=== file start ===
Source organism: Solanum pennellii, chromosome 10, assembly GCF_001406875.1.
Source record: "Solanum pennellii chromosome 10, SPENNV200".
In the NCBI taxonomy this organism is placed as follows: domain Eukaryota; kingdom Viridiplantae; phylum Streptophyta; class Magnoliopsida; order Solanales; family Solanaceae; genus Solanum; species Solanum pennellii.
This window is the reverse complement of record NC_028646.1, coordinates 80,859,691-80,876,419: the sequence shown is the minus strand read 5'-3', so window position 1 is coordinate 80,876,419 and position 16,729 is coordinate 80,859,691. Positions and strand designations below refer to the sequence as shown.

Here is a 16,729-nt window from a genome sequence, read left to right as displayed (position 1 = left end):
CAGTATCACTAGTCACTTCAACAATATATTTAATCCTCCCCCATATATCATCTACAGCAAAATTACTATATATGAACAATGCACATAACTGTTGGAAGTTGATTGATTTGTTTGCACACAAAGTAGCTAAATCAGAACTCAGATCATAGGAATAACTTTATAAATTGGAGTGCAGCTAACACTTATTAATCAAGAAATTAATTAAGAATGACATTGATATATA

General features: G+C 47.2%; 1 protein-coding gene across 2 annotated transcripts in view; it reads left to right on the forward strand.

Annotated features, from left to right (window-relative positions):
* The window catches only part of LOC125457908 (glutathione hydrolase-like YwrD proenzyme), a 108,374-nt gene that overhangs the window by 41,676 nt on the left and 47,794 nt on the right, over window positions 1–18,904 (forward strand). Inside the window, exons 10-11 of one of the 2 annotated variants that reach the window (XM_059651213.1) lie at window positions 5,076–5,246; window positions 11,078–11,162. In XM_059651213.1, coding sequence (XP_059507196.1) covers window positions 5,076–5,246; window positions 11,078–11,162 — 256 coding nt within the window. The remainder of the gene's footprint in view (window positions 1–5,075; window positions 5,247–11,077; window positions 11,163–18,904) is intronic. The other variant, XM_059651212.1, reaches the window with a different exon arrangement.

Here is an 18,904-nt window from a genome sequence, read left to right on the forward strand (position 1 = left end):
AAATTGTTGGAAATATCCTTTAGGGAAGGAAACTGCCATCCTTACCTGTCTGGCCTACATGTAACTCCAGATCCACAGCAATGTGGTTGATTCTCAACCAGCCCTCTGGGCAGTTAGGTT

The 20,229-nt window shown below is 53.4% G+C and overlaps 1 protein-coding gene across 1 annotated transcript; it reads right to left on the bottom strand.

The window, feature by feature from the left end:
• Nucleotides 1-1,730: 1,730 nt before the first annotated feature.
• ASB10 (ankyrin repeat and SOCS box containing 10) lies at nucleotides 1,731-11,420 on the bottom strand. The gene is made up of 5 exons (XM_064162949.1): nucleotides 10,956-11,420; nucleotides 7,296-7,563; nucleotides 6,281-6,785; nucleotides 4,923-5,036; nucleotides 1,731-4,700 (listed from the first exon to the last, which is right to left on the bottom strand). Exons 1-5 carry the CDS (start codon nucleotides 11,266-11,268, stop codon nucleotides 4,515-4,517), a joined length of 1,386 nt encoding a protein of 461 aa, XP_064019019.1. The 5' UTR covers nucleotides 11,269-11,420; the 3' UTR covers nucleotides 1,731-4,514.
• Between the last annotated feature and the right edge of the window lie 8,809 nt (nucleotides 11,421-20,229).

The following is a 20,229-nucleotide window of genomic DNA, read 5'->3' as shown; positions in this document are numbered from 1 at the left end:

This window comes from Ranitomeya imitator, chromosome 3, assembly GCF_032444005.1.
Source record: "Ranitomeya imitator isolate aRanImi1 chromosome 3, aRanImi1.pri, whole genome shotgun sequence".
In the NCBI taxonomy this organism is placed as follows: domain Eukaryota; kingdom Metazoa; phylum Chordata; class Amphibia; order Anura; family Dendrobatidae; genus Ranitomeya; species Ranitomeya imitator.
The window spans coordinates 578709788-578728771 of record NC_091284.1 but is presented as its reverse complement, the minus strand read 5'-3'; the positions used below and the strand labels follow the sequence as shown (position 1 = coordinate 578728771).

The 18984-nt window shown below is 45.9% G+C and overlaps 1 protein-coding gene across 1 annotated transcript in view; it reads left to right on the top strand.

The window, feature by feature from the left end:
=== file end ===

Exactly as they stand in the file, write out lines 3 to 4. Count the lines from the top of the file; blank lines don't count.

In the NCBI taxonomy this organism is placed as follows: domain Eukaryota; kingdom Viridiplantae; phylum Streptophyta; class Magnoliopsida; order Solanales; family Solanaceae; genus Solanum; species Solanum pennellii.
This window is the reverse complement of record NC_028646.1, coordinates 80,859,691-80,876,419: the sequence shown is the minus strand read 5'-3', so window position 1 is coordinate 80,876,419 and position 16,729 is coordinate 80,859,691. Positions and strand designations below refer to the sequence as shown.